When can babies drink water?
You likely already know that water is the healthiest drink for kids and adults when they’re thirsty but what about babies? It turns out that babies actually don’t need water and generally should be at least six months or older before being given a few sips of water at a time. This recommendation is somewhat counterintuitive so let’s break down the reasons why
The primary reason not to give an infant water is simply that they don’t need it: a baby that is well-fed, whether with breast milk or formula, will get all the hydration they need from their food source. For example, breast milk is more than 85% water so it’s able to provide all the nutrition and hydration that a baby will need. Because both formula and breast milk are able to do double duty in this way, giving water to an infant will only fill them up without providing them with any of the calories and nutrients they need to keep growing. As an illustration, a newborn’s stomach can only hold one to two teaspoons at a time, while a one month old’s stomach capacity is around a half of a cup, and by the time they’re six months old, and it’s generally safe to begin introducing water, they can hold close to a cup at a time. So in those early months, even just a sip of water could completely fill their stomach, leaving no room for the nutrition they need!
What about on hot days when older kids and adults are guzzling water to stay hydrated? Multiple research studies have shown that even on extremely hot, dry days, babies are still able to maintain appropriate hydration levels via either breast milk or formula. As long the infant is allowed to nurse or feed from a bottle as needed, there is no need to supplement with additional water.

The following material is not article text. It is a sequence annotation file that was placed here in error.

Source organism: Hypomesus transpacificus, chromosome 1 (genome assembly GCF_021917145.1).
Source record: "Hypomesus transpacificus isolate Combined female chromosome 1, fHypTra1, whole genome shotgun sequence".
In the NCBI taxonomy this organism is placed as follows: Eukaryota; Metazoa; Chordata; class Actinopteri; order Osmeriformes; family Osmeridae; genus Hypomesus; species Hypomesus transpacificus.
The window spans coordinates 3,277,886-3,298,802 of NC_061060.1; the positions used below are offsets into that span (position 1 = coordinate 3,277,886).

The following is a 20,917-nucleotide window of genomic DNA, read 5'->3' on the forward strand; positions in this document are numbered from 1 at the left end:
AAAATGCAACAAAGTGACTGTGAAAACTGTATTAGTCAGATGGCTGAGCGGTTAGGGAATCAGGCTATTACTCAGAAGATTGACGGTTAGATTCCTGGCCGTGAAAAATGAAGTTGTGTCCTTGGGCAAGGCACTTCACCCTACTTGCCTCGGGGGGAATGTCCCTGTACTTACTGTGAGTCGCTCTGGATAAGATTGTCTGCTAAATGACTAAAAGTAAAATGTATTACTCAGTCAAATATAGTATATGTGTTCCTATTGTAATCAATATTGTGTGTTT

Health Dangers From Babies Drinking Water
Believe it or not, drinking too much water too quickly can lead to something called water intoxication where your kidneys can’t handle the volume of water and all the excess water ends up in your bloodstream, lowering the concentration of electrolytes, especially sodium. This electrolyte imbalance can lead to headaches, muscle cramps, vomiting, fatigue and, in severe cases, seizures or loss of consciousness.
Some signs that your baby may have had too much water include:
- inconsolable crying
If you notice any of these symptoms in an infant, take them to the hospital immediately.
The amount of water one would need to drink to encounter problems varies greatly based on their age and size. So while a healthy adult would need to drink several liters of water in a relatively short period of time to develop water intoxication, not surprisingly, this threshold is much, much lower for infants. To make matters worse, babies’ kidneys are less developed than an adult’s so they can’t process as much water, even when taking their smaller size into account.
In addition to the risk of water intoxication, giving water to newborns can lead to other health issues; for example, water supplements have been associated with increased bilirubin levels and longer hospital stays for newborns.
When to Start Incorporating Water into a Baby’s Diet
It’s generally best to wait until a baby is around 6 months old and they are introduced to solid food. Even here, they will still get most of the hydration and nutrition they need from formula or breast milk so the additional water is mostly to prevent constipation, which is more likely to happen now that their digestive system is trying to digest solid food for the first time. By the time they’re 6 months old, an infant’s kidneys should also now be developed enough that water intoxication is less of a concern, so offering them around a half cup of water per day should not lead to any problems. However, caregivers should not be surprised if the baby drinks only a little water at first as not only will they be well hydrated from their usual breast milk or formula but also because it’s a new taste that will likely take them some time to get used to. When offering water it’s best to offer it in a cup as this will get them used to drinking in this way, helping them to build the motor and swallowing skills for when they will get all their fluids from cups instead of bottles. Additionally, because they haven’t yet mastered drinking, and swallowing, from a cup, providing them with water in this way will help ensure that they don’t drink an unhealthy amount of water at a time.